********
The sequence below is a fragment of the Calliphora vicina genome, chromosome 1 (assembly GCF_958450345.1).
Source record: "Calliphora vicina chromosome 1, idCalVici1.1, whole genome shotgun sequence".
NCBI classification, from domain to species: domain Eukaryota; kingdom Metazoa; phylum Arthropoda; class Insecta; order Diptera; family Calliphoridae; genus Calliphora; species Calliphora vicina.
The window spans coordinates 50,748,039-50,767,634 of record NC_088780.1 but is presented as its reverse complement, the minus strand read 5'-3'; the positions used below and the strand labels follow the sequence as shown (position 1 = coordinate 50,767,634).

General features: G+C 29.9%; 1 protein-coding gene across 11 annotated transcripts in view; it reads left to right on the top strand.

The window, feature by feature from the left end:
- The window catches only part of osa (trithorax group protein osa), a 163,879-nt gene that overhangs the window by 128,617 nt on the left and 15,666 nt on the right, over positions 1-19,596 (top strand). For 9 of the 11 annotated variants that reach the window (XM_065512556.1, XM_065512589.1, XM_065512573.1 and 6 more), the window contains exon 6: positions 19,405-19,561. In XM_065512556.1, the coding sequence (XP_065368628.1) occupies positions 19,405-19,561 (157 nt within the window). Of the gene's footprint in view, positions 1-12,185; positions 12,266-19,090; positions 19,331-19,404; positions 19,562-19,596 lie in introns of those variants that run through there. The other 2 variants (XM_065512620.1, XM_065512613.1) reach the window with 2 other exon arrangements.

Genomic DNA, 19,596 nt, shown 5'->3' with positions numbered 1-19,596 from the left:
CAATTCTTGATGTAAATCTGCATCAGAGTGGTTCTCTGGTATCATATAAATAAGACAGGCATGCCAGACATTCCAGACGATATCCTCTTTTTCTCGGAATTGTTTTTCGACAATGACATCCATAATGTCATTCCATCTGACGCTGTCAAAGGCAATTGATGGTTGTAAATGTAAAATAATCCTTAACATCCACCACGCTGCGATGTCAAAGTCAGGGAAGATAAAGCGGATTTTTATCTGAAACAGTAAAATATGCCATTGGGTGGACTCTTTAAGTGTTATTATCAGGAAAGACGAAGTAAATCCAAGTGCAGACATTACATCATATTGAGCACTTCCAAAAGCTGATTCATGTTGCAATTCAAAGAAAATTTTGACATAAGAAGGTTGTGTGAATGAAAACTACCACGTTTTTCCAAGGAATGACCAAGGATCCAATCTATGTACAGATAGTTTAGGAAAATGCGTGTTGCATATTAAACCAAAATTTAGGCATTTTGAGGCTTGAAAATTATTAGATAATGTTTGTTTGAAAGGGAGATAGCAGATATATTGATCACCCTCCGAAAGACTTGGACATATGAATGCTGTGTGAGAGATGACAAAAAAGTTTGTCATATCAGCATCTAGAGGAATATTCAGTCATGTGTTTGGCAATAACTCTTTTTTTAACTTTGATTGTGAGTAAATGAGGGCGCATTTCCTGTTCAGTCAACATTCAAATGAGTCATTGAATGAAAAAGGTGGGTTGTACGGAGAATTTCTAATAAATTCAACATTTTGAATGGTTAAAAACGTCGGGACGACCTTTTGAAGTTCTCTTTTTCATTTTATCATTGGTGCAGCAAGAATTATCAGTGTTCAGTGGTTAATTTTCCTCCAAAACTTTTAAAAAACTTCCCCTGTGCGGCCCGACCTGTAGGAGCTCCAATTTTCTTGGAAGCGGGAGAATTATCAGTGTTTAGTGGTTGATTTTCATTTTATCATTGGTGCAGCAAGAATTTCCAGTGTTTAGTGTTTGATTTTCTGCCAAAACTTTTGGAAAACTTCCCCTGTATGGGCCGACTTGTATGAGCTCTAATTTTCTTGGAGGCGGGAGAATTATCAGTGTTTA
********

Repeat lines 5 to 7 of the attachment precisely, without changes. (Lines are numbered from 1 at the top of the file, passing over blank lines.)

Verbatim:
General features: G+C 29.9%; 1 protein-coding gene across 11 annotated transcripts in view; it reads left to right on the top strand.

The window, feature by feature from the left end:
- The window catches only part of osa (trithorax group protein osa), a 163,879-nt gene that overhangs the window by 128,617 nt on the left and 15,666 nt on the right, over positions 1-19,596 (top strand). For 9 of the 11 annotated variants that reach the window (XM_065512556.1, XM_065512589.1, XM_065512573.1 and 6 more), the window contains exon 6: positions 19,405-19,561. In XM_065512556.1, the coding sequence (XP_065368628.1) occupies positions 19,405-19,561 (157 nt within the window). Of the gene's footprint in view, positions 1-12,185; positions 12,266-19,090; positions 19,331-19,404; positions 19,562-19,596 lie in introns of those variants that run through there. The other 2 variants (XM_065512620.1, XM_065512613.1) reach the window with 2 other exon arrangements.